Toyota Celica GT-Four: Spotted

One of the complaints about the 2017 WRC, indeed of rallying for a while now, is the lack of homologation rules. The cars on stages appeal less to prospective customers because they bear no resemblance to those on offer in the showroom. It never used to be like that, when rallying was at its peak; a Subaru you cheered on through the forest had to share a fair bit with a road version, because they were the rules. And it was kind of cool. That doesn't happen with the Hyundai i20 now, does it?

The problem is compounded though because, with homologation rules unlikely to return, those old special editions are in serious demand. Rallying Escorts are silly money, Group B is another universe and even the 90s stuff is starting to feel the effect: look how much a Delta Integrale or decent Tommi Makinen will cost you.

Throughout all this though, the Celica GT-Four has remained unloved. And it's rather hard to figure out why. Any snobbish concerns about it being Japanese and plasticky can be countered with the success of the Subarus and Mitsubishis, it looked ace on a stage in a Castrol livery, there was controversy around it and some decent wins too. Indeed before the whole turbo restrictor ban business, Toyota won the 1994 WRC title for manufacturers and Didier Auriol the drivers' title in an ST185 GT-Four. This was without cheating, basically, as the law on restrictors hadn't been brought in. Remember this was against rivals like McRae in an Impreza and Delecour in an Escort Cosworth - serious opposition.

Yet here we are 20 years later, where an Escort will cost you anything up to £75K (seriously) and Imprezas continuing to rise, with a rare UK supplied Celica GT-Four at £6,750. More than that it's low mileage (74K) and looks to be standard bar the exhaust. It's easy to forget, too, that GT-Fours were a great package straight off: 240hp, a clever four-wheel drive system (with torque-sensing rear diff), Toyota's 'Superstrut' front suspension and brakes from a Supra.

This isn't the very special GT-Four WRC, of which just 300 came to Europe, but then not every Escort Cosworth is one of the 2,500 required for homologation and people still want those. Isn't it funny how roles reverse too? Back in the mid-90s the Celica suffered for its high price against opposition, and now it's the affordable rally rocket as others have rapidly appreciated.

While Imprezas are still around for this money, the Celica appears to represent fantastic value. And although Toyota's return to the WRC is unlikely to cause a spike in values, it is at least a nice link back. You never know, it might just be quite a good fun 90s coupe that could be bought entirely for that reason... We can't imagine there will be many more opportunities like this anytime soon!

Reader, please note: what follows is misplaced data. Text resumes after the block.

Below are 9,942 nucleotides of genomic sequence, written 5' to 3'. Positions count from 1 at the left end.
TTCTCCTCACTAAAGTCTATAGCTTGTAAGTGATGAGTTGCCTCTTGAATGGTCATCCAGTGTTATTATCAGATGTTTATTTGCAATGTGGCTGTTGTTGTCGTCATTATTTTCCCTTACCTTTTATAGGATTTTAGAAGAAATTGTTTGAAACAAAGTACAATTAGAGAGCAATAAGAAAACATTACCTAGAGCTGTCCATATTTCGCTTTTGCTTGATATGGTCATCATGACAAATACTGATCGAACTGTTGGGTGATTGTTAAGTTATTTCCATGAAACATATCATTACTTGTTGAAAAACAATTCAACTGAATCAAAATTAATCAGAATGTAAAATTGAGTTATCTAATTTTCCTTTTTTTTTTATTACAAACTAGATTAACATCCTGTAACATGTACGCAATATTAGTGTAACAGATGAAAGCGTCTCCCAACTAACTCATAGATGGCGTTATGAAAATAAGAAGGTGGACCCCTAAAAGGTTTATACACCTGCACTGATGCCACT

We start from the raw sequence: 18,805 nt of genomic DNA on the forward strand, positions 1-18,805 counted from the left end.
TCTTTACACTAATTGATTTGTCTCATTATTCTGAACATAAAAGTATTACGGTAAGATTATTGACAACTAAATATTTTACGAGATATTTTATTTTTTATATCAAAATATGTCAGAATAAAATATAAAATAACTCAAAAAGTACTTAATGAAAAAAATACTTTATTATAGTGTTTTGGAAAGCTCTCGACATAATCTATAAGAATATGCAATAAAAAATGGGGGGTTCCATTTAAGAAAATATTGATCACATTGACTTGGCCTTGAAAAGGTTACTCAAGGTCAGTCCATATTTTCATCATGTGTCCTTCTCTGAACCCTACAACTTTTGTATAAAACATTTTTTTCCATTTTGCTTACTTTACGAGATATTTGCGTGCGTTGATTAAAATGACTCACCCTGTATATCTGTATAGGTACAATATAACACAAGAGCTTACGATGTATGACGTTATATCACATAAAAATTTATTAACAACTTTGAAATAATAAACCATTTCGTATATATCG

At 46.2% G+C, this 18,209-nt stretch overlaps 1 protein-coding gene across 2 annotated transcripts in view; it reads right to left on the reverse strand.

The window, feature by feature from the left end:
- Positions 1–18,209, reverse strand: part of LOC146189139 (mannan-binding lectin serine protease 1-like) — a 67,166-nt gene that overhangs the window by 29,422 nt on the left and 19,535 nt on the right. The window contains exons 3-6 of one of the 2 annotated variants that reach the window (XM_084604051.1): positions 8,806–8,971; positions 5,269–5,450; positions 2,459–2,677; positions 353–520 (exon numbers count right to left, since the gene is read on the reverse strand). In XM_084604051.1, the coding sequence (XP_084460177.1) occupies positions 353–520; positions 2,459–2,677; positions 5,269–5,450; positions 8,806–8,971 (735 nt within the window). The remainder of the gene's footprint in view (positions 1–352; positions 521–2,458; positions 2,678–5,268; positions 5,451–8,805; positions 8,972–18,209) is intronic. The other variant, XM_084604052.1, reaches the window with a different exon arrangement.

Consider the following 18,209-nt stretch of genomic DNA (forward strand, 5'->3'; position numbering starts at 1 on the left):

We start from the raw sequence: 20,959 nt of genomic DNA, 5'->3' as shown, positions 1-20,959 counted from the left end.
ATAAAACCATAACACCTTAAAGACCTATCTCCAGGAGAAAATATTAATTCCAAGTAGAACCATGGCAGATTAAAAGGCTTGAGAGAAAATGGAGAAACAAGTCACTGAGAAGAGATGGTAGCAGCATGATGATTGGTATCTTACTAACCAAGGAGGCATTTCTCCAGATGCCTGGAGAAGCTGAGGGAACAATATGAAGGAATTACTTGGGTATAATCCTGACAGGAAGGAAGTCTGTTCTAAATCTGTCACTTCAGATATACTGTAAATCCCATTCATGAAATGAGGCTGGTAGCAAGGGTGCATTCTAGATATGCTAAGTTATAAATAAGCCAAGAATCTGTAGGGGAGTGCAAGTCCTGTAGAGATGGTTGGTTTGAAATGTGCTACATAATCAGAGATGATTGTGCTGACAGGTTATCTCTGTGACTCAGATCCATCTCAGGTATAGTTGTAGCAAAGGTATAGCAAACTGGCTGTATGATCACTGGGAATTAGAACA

1,998cc 4-cyl
Transmission: 5-speed manual
Power (hp): 239@6,000rpm
Torque (lb ft): 224@3,600rpm
CO2: N/A
First registered: 1995
Recorded mileage: 76,000 miles
Price new: £29,235 (1994)
Yours for: £6,750

See the original advert here.


[Sources: Wikipedia, Crass Talk]

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Comments (89) Join the discussion on the forum

  • thenorton 02 Feb 2017

    nice to see the gt4 getting some love, i find insurance on these are super cheap too, my import costs me £1200 fully comp with all mods having just turned 20. plus 310hp is easily accessible with a EBC and exhaust!

  • redrook 02 Feb 2017

    Fair enough if you like the Celica, but I've never liked the way it looked. It's just too mild and unthreatening.

  • BuzzBravado 02 Feb 2017

    This and the MR2 Turbo are massively underrated. They have been climbing in price though.

  • danllama 02 Feb 2017

    I've sometimes contemplated swapping my MR2 turbo for one for the extra seats, but although I do adore the Celica, I just don't think it would be as much fun as my MR2, or as special.

    A well sorted Celica is something special though. Much prefer one to a WRX or Evo of the same age. But i'm a Toyota man really.

  • BuzzBravado 02 Feb 2017

    The MR2 has more drama with the turbo noises directly behind your head. Keep the MR2.

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